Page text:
One of the biggest physical security recommendations that I’ve always made to my clients is to disconnect any unused network jacks. In the past, my way of thinking was that someone could find an unused network jack, plug a laptop into it, and then run a protocol analyzer on the laptop and steal authentication packets as they flow across the network. Today, this argument isn’t quite as valid as in the past because protocols such as IPSec encrypt TCP/IP packets, making it difficult to steal authentication packets. Using IPSec virtually eliminates the chance of someone stealing a password or using a replay attack to gain access to unauthorized resources.
I still think it’s important to disconnect any unused network jacks, though, for a couple of reasons. First, although a protocol analyzer would be fairly useless to a hacker if you’re running IPSec, someone could still connect a laptop to a spare network jack in some faraway corner of the building and attempt to hack your network.
A more important reason is to prevent the introduction of rogue wireless access points. I recently spoke to someone who worked for a large company. The company’s official policy was that wireless networking wasn’t allowed because of the security risks it created. One of the company’s managers was computer-savvy and used wireless networking at home. The manager wanted to be able to wirelessly connect his laptop to the network while at the office, but the corporate policy prevented him from doing so.
After doing some thinking, the person realized that access points only cost $100; so he went out and bought an access point. Since there was a spare network jack in his office, he simply attached the access point to the network and was in business. The big problem with this wasn’t that wireless networking is insecure—there are ways of securing it. The problem was that the person didn’t bother to enable security on his access point. Therefore, the company had a policy against wireless networking, but it nonetheless had a wireless network that it didn’t even know existed and that wasn’t even using WEP encryption—much less any other security feature.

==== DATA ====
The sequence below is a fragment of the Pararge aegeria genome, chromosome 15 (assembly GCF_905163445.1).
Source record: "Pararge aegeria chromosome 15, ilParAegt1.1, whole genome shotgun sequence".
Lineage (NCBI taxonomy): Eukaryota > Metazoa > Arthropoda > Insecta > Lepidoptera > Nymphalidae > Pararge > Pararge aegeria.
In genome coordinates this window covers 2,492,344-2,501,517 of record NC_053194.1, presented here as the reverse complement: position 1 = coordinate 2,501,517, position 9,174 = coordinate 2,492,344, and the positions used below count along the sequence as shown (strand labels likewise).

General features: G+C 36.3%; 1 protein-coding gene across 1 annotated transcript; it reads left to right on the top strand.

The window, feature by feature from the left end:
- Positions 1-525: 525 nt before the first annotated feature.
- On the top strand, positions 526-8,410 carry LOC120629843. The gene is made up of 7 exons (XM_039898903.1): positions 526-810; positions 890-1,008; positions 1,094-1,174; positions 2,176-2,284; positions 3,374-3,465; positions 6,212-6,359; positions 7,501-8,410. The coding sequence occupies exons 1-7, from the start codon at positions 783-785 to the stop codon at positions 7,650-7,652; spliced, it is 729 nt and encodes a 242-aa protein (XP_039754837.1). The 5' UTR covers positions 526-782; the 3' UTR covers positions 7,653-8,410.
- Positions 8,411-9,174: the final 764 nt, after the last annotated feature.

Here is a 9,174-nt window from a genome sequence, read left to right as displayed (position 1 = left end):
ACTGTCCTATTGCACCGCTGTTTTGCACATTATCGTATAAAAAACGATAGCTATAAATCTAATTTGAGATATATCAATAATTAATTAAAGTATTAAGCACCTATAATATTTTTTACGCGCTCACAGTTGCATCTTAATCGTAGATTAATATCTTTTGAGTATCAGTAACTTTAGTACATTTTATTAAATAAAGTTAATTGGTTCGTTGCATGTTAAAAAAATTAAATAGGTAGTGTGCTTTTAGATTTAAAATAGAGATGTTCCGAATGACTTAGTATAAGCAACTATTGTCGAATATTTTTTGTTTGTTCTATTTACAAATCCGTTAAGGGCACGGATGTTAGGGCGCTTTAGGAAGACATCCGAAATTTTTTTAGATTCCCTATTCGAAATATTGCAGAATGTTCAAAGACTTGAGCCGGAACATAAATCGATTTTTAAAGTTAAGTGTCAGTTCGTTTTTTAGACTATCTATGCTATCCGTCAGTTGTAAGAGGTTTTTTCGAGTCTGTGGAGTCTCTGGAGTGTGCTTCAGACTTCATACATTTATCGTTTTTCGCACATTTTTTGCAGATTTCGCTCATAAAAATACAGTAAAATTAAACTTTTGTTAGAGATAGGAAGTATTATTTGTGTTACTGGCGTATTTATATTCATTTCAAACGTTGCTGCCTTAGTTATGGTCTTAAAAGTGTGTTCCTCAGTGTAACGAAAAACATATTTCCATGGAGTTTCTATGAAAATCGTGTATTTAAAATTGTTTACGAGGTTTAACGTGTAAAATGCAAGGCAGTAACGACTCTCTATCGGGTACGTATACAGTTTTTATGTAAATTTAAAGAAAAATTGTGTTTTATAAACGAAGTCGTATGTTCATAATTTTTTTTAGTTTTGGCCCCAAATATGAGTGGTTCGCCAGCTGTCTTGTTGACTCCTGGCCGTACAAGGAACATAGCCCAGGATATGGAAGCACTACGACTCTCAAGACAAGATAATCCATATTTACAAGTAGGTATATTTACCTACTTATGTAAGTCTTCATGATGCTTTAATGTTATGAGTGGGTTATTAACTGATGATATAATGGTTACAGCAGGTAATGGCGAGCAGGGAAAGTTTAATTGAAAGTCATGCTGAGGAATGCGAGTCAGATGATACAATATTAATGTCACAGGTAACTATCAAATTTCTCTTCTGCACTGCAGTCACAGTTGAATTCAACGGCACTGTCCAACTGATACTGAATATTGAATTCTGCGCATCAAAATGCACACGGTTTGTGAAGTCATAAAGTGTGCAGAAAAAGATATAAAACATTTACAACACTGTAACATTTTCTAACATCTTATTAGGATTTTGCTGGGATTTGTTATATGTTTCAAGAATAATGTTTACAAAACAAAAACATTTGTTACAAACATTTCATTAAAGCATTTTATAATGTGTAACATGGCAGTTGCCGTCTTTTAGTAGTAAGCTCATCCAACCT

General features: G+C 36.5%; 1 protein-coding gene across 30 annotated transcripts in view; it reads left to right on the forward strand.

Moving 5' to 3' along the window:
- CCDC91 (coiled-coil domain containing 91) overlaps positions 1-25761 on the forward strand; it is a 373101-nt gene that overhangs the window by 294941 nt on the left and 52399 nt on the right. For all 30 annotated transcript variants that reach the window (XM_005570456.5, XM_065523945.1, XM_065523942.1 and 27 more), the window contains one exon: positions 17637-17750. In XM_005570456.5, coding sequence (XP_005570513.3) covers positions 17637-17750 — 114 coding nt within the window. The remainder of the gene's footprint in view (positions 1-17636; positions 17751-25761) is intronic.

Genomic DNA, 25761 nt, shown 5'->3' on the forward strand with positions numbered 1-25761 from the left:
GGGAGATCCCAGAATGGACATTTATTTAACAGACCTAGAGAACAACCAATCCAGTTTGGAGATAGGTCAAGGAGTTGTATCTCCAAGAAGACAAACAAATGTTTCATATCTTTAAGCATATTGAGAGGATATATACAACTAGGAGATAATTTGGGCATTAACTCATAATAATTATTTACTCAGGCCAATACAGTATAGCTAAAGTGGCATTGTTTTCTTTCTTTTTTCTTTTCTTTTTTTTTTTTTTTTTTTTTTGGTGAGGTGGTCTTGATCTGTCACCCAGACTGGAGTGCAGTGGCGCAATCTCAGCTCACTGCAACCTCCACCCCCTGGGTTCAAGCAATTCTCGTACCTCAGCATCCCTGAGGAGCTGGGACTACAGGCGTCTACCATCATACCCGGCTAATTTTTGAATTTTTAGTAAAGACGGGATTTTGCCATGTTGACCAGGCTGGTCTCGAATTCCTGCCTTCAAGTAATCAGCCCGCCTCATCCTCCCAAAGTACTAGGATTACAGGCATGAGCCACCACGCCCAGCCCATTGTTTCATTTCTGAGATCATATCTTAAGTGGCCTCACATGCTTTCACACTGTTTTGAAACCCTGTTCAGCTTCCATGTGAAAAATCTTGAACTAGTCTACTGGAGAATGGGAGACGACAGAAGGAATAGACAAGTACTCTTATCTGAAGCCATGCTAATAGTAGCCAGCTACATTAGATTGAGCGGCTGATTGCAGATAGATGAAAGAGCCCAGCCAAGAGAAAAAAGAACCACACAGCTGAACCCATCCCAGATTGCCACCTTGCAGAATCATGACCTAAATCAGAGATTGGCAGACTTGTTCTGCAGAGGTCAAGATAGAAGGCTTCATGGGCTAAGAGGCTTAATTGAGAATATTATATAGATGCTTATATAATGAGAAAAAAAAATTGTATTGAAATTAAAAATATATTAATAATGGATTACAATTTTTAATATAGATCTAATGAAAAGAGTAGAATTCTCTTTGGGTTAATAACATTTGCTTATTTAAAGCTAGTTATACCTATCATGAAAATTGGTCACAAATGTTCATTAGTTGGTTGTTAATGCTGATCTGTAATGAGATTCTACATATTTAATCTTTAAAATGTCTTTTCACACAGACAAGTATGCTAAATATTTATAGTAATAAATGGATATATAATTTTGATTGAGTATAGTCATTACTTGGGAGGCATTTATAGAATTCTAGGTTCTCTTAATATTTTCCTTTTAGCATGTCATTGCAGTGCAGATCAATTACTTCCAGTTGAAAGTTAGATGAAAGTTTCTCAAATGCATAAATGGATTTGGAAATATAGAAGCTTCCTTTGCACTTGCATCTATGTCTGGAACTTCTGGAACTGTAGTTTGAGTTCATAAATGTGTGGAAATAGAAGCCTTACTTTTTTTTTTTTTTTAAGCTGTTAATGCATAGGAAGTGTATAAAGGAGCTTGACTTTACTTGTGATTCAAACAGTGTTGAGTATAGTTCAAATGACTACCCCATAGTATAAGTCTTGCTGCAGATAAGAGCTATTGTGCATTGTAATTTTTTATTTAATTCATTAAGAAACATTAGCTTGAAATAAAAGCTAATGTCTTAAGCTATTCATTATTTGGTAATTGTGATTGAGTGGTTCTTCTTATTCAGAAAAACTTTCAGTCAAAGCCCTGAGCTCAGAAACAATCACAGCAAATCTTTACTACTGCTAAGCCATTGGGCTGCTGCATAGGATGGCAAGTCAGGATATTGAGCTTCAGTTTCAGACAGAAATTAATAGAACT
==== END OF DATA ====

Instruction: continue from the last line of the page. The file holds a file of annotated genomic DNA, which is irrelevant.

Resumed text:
Wireless networking security
Disconnecting unused network jacks is a start when it comes to preventing unauthorized wireless access points. The problem is that many access points have built-in, four-port Ethernet switches. This means that someone could easily plug an access point into his or her existing network connection and then plug the wired PC directly into the access point. Even so, disconnecting unused network jacks is still a good idea.
I won’t dive into a discussion about wireless networking security because most of it doesn’t really have anything to do with physical security. (You can find out more about securing wireless networks by reading the Daily Drill Down “Design a secure wireless LAN.”) Even so, there is a specific physical issue involved in wireless security that I need to address: how to keep the signal from physically leaving the building and being accessible to someone on the street or in the parking lot.
There are several structural things you can do to reduce the leakage of wireless signals. Some building materials, such as plaster and stucco, employ metal mesh underpinnings that can block or reduce wireless signals. Some companies are developing wallpaper that’s designed to block wireless signals from leaving the building. Unless you’re ready to rewallpaper your office, however, I recommend getting an access point with adjustable power settings. Many of the newer access points allow you to control the signal strength. With a little tinkering, you can actually create a wireless network in which your access point’s signal doesn’t leave the building.
Physical security plays a huge role in your network’s overall security. Without physical security, none of your security policies and procedures even matter because they can be bypassed so easily.